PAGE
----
A $16 billion market “error”: That’s the latest charge from Texas’ “independent market monitor” stemming from the Lone Star state’s February deep freeze and resulting electricity crisis.
The Public Utility Commission last week decided against rescinding those alleged charges, a move that arguably would have ignited even more chaos. But Texas’ grid operator still has a payments shortfall estimated at $2.5 billion, with more than a dozen companies facing imminent default.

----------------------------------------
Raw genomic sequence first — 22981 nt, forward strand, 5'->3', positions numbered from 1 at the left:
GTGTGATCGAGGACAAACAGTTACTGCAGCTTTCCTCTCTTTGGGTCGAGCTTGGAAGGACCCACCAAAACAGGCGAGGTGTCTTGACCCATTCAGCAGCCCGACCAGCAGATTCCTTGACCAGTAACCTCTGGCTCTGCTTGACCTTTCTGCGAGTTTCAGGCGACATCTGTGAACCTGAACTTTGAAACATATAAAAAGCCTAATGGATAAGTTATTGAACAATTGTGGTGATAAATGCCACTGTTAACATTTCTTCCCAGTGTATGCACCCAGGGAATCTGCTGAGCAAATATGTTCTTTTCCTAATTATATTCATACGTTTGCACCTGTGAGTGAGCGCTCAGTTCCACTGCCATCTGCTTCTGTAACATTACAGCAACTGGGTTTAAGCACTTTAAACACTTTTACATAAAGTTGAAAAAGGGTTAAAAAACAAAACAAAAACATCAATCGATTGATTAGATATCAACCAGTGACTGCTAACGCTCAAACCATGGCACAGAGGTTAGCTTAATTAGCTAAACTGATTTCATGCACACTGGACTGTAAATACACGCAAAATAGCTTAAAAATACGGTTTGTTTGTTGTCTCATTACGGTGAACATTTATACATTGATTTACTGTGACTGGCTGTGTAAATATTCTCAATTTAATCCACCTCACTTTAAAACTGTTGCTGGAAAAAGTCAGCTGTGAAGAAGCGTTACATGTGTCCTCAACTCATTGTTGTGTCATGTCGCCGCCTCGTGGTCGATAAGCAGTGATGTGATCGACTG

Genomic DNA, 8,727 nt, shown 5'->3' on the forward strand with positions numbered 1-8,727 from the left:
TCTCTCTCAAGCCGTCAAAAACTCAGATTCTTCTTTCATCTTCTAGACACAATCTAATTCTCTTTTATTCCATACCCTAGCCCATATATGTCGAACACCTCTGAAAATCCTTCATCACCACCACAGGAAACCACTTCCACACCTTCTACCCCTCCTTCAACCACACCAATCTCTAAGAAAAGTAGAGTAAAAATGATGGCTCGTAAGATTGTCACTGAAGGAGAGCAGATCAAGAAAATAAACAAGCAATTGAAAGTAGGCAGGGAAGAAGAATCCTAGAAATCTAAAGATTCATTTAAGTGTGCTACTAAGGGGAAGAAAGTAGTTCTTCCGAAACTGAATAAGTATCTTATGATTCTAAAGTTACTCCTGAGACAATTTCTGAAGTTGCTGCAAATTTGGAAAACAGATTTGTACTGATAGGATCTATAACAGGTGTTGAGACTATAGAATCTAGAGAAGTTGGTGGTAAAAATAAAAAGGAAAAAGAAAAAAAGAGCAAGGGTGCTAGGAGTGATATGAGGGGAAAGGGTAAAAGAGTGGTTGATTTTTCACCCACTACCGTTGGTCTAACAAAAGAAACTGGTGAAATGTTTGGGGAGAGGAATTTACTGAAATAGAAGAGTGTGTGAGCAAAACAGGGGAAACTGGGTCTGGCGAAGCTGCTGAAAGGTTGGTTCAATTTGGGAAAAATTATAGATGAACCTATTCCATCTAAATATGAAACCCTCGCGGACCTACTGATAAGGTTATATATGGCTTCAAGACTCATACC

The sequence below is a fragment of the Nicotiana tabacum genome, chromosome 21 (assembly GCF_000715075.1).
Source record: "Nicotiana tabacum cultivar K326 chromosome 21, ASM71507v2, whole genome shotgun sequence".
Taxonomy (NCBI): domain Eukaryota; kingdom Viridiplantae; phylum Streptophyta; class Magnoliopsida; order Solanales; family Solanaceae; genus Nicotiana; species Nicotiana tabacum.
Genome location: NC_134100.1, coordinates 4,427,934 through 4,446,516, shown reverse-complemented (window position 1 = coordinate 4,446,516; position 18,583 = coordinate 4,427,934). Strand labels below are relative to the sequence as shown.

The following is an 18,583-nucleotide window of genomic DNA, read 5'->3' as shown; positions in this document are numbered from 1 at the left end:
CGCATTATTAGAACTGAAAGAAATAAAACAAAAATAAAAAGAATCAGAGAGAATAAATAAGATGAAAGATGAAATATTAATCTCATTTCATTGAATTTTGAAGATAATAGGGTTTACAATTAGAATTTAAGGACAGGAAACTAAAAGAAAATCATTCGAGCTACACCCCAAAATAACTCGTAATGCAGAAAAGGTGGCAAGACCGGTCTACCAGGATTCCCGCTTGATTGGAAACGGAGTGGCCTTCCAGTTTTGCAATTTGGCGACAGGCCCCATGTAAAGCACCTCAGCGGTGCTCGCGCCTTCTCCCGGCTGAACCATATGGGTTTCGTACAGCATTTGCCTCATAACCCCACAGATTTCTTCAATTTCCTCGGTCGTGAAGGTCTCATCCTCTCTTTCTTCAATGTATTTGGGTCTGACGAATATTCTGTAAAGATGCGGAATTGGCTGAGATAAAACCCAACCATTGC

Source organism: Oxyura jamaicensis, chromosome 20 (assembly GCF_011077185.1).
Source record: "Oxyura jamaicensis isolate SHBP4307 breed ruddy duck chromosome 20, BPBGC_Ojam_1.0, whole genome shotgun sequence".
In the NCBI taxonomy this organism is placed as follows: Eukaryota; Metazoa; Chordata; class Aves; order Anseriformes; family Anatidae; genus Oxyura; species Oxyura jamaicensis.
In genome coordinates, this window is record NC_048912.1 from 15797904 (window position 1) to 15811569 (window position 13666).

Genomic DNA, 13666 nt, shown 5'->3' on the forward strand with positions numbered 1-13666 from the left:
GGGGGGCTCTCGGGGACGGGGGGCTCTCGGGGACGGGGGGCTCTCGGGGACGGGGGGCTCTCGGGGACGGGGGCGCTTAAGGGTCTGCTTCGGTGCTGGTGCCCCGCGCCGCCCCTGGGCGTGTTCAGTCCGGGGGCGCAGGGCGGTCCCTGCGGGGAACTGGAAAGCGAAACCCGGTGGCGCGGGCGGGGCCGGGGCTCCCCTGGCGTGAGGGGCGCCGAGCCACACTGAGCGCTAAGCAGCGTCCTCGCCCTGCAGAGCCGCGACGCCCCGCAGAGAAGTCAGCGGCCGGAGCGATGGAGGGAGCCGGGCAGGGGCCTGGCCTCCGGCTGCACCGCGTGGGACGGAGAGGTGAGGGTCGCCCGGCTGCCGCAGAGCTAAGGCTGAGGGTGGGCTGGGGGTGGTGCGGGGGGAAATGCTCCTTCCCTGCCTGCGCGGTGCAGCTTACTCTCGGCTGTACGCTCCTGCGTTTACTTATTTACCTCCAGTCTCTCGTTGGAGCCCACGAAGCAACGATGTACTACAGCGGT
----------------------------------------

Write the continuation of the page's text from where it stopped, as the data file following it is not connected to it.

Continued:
The mid-February spike in power prices from $20.79 per megawatt hour pre-storm to the $9,000 per MWH “cap” has already forced the state’s largest and oldest cooperative Brazos Electric into bankruptcy. Serving 1.5 million customers through 16 member distributors, the entity faces $2.1 billion in storm related liabilities. And it’s defaulted rather than pass them on to customers.
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